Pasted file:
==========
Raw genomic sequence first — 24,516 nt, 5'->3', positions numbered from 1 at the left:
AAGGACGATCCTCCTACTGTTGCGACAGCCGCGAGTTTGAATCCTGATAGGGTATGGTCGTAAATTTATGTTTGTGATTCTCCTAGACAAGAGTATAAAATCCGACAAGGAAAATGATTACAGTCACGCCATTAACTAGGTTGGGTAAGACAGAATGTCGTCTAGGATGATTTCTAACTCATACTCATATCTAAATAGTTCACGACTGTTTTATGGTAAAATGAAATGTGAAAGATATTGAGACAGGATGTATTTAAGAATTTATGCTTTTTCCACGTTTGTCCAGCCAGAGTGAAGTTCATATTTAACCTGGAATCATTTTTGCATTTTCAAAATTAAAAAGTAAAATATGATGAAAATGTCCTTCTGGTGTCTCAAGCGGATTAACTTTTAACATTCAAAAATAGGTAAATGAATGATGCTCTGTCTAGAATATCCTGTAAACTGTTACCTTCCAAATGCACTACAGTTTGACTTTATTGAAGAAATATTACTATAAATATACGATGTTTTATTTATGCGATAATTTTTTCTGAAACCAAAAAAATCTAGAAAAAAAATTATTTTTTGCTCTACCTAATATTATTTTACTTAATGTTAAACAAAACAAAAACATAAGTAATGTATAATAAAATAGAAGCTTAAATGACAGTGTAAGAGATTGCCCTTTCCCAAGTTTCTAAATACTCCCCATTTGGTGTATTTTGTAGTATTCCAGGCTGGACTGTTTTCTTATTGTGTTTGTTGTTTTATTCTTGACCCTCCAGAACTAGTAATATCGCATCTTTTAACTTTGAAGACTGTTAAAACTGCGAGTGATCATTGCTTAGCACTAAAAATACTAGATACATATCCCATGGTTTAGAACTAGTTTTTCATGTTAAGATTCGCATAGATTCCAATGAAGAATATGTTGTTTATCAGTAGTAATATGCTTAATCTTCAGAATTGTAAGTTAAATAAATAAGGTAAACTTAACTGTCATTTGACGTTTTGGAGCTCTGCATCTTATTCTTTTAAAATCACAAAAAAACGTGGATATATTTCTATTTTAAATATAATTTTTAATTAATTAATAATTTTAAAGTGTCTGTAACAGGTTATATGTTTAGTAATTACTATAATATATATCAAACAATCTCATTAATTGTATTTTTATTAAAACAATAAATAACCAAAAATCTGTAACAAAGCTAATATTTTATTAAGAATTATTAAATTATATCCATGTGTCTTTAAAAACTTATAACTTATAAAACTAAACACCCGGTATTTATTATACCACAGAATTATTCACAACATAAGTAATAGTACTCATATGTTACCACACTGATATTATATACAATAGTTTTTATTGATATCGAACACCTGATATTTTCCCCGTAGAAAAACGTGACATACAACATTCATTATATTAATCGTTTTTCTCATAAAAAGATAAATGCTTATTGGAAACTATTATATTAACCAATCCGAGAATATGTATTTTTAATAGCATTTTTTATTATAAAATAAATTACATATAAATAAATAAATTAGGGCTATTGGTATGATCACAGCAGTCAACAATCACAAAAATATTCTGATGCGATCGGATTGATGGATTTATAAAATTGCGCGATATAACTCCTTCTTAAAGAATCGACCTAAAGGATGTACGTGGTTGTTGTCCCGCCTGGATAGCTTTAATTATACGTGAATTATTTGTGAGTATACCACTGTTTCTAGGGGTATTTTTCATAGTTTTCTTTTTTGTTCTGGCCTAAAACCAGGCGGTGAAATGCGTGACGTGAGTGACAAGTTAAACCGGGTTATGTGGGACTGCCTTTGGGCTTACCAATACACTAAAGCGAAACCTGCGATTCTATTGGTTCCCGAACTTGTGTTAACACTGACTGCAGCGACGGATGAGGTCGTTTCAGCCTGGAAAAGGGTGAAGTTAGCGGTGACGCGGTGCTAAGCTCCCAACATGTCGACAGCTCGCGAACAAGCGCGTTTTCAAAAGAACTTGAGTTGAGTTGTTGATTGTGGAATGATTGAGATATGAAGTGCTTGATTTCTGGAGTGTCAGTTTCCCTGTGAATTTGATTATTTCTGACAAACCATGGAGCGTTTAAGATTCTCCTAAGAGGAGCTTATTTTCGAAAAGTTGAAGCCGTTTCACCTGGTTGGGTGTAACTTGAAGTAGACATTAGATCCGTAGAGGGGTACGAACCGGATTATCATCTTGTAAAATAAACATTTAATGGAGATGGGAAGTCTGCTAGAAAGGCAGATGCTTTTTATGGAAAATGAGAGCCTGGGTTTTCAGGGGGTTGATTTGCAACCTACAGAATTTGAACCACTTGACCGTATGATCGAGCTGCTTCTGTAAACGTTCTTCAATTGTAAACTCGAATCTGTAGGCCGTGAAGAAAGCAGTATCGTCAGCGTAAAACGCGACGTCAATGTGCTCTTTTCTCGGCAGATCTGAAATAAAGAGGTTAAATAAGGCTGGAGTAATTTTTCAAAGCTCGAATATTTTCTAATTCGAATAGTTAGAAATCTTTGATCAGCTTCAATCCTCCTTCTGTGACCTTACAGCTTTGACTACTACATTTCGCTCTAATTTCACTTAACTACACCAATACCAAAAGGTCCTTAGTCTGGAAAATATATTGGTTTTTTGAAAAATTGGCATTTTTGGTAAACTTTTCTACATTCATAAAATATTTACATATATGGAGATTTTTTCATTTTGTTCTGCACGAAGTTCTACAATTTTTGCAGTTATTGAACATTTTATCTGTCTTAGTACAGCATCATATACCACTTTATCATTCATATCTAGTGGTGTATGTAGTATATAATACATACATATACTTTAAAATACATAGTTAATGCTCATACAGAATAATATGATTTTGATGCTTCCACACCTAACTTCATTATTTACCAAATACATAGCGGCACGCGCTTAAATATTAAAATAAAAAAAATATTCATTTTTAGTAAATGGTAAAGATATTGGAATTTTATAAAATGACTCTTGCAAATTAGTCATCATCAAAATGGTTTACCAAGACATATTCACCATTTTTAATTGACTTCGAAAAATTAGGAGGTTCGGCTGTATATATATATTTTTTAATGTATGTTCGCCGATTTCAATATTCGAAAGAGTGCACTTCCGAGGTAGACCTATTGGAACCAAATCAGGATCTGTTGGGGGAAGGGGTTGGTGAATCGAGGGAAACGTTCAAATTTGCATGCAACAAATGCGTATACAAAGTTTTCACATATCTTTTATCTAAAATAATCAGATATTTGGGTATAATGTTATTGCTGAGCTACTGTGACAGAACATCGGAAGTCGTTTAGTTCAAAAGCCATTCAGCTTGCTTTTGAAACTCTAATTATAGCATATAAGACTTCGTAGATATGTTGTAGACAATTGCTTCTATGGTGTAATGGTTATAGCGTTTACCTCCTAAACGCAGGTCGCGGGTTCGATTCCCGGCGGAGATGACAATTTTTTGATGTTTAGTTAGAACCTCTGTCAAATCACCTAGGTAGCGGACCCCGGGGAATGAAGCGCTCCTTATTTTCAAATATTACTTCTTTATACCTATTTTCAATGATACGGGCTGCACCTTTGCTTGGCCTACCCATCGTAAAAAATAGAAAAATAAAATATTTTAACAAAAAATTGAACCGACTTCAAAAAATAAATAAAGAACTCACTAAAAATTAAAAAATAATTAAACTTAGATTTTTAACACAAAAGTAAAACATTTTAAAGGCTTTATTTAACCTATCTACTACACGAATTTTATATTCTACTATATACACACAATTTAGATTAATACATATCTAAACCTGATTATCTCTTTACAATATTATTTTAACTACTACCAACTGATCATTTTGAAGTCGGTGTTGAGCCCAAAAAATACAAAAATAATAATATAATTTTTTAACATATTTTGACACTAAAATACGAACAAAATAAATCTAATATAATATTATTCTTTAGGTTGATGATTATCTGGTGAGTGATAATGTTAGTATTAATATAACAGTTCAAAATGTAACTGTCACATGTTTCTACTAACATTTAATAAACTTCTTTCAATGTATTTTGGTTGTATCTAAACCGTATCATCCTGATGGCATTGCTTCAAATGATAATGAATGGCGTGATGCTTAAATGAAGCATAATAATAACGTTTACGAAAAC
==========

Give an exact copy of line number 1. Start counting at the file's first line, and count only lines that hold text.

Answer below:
Raw genomic sequence first — 24,516 nt, 5'->3', positions numbered from 1 at the left: